Behind AI art is data – countless images used to train an AI art generator. When a user types in a prompt, the generator disassembles these pre-existing images to produce a new combination of colors and shapes, a questionable new work of art.
AI art generators derive information from what they are exposed to, much like human artists. But there’s a scale difference in how humans go through input, process it, and try to produce something new compared to AI.
When DeviantArt released its AI art generator, DreamUp, there was an immediate backlash from its community about automatically enabling community artwork for use in AI datasets.
Creators should manually unsubscribe to protect their work from future AI image training. The opt-out request, however, would only go into effect after their work had presumably been used to form DreamUp in some capacity.
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DreamUp is an AI art generator that creates prompt-based art, with roots in Stable Diffusion. His ability to create art relies on content pulled from the web, without the advice or permission of the artists who made the work. An artist on Twitter summed up the process well:
Content pulled from DeviantArt and other sources goes into a LAION dataset, which is then processed through machine learning, ultimately resulting in a 3D model. The opt-out request occurs before more machine learning, but does not apply to initial training.
DeviantArt responded to the concerns in an update stating that:
- They will not use art submitted to the DeviantArt community on DreamUp or other AI models or training sets.
- They have not consented to images being taken from the site by third parties.
- To help stop future unauthorized use of art in training AI models, they are rolling out a “noai” flag that will let AI models know that the artist does not want their work used. . This won’t guarantee the artist’s wishes will be honored, but it’s a start.
I tested DreamUp after seeing that DeviantArt had resolved the issues raised by artists. I had to register to use it, and I had five free prompts to use. In the prompt guidelines is the following: “Images inspired by other artists must clearly reference this artist when published.”
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My image was inspired by a dream I had (thanks, subconscious) and my prompt was “A shoe shaped car driving down a highway”. Here are the three images that DreamUp gave me in less than a minute:
Hmmm, I was imagining a different shape, but the bottom image doesn’t bother me.
I don’t feel comfortable crediting myself for these images, as I don’t think I was involved enough in their creation, so I will credit the generator itself.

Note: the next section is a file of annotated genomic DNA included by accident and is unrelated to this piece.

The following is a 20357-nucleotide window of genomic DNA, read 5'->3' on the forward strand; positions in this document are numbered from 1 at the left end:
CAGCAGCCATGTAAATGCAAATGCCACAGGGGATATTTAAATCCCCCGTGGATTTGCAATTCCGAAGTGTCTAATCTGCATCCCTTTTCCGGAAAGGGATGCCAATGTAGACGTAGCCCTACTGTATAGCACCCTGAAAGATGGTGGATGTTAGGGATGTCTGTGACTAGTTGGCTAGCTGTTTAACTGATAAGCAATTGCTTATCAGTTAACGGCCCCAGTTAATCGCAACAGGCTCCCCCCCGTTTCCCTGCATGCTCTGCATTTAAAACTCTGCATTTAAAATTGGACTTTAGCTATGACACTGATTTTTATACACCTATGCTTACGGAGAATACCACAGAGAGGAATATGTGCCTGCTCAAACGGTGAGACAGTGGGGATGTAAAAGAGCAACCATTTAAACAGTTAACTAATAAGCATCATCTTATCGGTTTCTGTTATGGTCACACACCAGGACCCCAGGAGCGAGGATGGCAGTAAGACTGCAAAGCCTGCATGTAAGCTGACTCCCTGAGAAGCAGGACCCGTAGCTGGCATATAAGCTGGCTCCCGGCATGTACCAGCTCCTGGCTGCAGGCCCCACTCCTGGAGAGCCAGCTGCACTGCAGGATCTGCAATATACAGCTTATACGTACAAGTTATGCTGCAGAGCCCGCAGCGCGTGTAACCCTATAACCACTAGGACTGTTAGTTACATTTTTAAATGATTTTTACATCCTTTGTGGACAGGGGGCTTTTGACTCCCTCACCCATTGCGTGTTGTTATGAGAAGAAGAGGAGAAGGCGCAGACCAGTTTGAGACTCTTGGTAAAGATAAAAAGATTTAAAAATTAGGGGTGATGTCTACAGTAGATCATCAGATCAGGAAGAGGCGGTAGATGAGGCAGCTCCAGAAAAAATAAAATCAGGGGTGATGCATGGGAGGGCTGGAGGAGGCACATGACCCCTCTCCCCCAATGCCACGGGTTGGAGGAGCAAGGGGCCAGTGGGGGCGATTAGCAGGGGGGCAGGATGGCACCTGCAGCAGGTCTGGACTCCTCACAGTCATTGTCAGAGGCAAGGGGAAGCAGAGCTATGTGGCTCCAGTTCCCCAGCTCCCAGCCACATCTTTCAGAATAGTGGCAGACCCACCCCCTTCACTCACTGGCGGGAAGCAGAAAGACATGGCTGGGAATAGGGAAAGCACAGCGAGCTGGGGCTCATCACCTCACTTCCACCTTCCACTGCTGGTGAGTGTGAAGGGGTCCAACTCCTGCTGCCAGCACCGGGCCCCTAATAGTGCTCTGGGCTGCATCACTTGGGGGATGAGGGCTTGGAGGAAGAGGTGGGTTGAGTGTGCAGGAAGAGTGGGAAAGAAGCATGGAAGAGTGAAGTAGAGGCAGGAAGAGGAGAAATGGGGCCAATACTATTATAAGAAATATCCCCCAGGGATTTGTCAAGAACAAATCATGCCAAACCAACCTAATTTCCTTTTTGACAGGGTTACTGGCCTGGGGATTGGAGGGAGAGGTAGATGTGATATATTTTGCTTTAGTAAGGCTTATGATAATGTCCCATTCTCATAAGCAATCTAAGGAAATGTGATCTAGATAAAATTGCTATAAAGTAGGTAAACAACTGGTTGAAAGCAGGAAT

I also tried a different prompt, “couple riding a rocket through space”, and got the following three new images:
My favorite of the three was the one from the comic:
Finally, I tried a prompt with my little brother’s “Stephen Curry galaxy dragon” favorite things. His favorite of the three was this, although Steph Curry’s number is 30 and I’m sure he doesn’t play for the Goory Boxty Terrors?
These images were inconsistent and had a blended, patchwork quality to them. Still, it was fun to experiment with DreamUp. I see it more as an inspiration for art than a substitute.
The ease with which you can type something into a generator and create an image has led to art communities filled with AI-generated images.
Some communities have completely banned AI art. This is part of a larger debate about what gives value to art and how AI fits into the puzzle.
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Should it be a problem that countless artwork data points are used to train an AI that spits out art in under a minute, art that wins competitions at that?
The amount of art you can create with AI dwarfs in sheer volume the single piece of human-made artwork that requires hours of thought and labor. I think this could lead to a few results:
- AI art is used more as a source of inspiration than an end result in the human creative process.
- Art lovers are prioritizing works “handmade” by humans over AI-generated pieces, more to the assembly line.
- Other creative industries, like music and writing, eventually develop their own versions of generators.
The potential of AI art generators is vast, as are the possible consequences.
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